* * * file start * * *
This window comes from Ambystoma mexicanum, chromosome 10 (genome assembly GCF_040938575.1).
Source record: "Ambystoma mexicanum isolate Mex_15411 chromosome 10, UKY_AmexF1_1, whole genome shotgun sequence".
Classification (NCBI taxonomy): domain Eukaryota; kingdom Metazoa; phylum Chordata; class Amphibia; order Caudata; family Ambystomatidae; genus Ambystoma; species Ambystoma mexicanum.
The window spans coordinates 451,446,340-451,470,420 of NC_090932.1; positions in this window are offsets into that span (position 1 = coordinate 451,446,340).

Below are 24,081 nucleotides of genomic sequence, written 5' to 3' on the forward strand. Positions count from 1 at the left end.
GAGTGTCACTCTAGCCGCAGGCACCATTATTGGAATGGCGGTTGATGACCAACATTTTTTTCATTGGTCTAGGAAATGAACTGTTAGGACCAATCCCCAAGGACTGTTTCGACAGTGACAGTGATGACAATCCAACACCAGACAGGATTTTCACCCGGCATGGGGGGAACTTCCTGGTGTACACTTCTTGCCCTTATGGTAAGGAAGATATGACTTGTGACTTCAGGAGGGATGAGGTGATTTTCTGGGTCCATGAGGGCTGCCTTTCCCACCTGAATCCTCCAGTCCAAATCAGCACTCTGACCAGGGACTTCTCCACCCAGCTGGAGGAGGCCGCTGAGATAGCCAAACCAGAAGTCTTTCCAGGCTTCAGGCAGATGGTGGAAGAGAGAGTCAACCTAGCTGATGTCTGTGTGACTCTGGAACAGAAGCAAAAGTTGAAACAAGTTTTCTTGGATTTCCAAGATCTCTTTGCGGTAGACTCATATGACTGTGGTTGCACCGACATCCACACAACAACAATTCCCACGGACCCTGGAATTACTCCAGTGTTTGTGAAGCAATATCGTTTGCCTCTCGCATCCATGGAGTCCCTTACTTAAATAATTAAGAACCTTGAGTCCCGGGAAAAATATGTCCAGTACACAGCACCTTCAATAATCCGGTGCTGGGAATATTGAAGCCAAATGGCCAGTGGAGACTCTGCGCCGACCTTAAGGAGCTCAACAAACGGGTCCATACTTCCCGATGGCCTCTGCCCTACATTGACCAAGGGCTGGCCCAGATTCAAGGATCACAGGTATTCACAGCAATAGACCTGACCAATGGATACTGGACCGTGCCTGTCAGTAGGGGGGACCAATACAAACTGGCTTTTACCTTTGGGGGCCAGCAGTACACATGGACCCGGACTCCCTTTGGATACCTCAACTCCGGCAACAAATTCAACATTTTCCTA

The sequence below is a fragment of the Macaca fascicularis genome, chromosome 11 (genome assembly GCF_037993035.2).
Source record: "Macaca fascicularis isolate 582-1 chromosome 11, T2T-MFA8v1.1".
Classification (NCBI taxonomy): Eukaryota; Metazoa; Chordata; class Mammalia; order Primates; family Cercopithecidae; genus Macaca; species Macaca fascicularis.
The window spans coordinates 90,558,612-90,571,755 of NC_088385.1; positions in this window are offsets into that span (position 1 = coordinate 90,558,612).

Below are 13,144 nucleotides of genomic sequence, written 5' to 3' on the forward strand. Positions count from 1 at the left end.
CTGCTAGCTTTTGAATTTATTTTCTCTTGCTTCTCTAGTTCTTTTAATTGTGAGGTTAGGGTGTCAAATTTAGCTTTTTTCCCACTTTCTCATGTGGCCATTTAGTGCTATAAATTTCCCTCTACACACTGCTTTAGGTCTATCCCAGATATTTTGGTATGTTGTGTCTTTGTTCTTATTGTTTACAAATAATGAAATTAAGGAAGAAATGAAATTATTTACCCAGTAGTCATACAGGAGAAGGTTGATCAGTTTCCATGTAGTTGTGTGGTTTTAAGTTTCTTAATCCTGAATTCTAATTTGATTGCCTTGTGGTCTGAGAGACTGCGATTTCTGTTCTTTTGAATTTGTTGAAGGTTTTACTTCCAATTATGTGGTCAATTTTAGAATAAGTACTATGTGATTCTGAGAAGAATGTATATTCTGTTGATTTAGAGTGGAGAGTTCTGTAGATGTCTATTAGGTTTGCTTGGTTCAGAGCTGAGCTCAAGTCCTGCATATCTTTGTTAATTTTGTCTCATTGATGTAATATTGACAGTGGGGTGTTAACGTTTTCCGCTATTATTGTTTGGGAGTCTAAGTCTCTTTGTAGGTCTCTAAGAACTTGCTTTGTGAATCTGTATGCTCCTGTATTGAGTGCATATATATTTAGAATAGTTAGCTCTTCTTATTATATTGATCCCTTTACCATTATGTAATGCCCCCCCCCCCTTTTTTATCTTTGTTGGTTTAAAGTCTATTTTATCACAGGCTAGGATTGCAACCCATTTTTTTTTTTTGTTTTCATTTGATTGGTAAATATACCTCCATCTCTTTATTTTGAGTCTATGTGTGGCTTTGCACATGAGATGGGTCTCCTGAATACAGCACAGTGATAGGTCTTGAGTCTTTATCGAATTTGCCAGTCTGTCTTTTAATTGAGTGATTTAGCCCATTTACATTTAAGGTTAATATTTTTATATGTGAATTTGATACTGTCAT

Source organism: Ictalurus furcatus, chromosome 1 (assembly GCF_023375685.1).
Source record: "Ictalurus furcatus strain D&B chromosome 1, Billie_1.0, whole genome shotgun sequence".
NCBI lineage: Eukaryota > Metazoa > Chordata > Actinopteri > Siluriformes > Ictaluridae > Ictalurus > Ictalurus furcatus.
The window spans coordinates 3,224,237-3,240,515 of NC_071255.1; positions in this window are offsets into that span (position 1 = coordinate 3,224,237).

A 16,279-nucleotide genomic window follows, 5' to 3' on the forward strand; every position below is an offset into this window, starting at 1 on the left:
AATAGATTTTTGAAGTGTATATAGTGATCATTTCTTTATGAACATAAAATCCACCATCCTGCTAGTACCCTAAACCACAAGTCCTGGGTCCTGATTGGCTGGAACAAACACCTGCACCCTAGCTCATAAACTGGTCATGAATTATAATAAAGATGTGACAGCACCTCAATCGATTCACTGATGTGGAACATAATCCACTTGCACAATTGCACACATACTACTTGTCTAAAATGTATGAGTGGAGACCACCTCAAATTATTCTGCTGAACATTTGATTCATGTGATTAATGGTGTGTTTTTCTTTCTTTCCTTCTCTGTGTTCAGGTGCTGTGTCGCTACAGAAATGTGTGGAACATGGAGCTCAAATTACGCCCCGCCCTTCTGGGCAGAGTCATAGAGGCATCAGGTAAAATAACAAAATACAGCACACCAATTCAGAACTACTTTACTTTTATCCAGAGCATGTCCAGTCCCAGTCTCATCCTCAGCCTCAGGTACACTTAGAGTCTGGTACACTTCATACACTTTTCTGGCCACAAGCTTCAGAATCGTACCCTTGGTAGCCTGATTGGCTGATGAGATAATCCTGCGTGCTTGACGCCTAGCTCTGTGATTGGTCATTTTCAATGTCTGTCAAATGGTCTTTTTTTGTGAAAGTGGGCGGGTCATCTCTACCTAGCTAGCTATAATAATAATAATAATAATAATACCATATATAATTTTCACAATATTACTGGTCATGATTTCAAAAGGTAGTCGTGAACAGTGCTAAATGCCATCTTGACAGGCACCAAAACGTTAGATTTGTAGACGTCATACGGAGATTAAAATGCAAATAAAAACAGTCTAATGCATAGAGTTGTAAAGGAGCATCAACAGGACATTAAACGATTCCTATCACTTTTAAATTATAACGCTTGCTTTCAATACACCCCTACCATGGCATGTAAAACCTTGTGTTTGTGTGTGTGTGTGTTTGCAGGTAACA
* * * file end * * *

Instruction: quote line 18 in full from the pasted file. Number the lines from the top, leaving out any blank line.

AATAGATTTTTGAAGTGTATATAGTGATCATTTCTTTATGAACATAAAATCCACCATCCTGCTAGTACCCTAAACCACAAGTCCTGGGTCCTGATTGGCTGGAACAAACACCTGCACCCTAGCTCATAAACTGGTCATGAATTATAATAAAGATGTGACAGCACCTCAATCGATTCACTGATGTGGAACATAATCCACTTGCACAATTGCACACATACTACTTGTCTAAAATGTATGAGTGGAGACCACCTCAAATTATTCTGCTGAACATTTGATTCATGTGATTAATGGTGTGTTTTTCTTTCTTTCCTTCTCTGTGTTCAGGTGCTGTGTCGCTACAGAAATGTGTGGAACATGGAGCTCAAATTACGCCCCGCCCTTCTGGGCAGAGTCATAGAGGCATCAGGTAAAATAACAAAATACAGCACACCAATTCAGAACTACTTTACTTTTATCCAGAGCATGTCCAGTCCCAGTCTCATCCTCAGCCTCAGGTACACTTAGAGTCTGGTACACTTCATACACTTTTCTGGCCACAAGCTTCAGAATCGTACCCTTGGTAGCCTGATTGGCTGATGAGATAATCCTGCGTGCTTGACGCCTAGCTCTGTGATTGGTCATTTTCAATGTCTGTCAAATGGTCTTTTTTTGTGAAAGTGGGCGGGTCATCTCTACCTAGCTAGCTATAATAATAATAATAATAATAATACCATATATAATTTTCACAATATTACTGGTCATGATTTCAAAAGGTAGTCGTGAACAGTGCTAAATGCCATCTTGACAGGCACCAAAACGTTAGATTTGTAGACGTCATACGGAGATTAAAATGCAAATAAAAACAGTCTAATGCATAGAGTTGTAAAGGAGCATCAACAGGACATTAAACGATTCCTATCACTTTTAAATTATAACGCTTGCTTTCAATACACCCCTACCATGGCATGTAAAACCTTGTGTTTGTGTGTGTGTGTGTTTGCAGGTAACA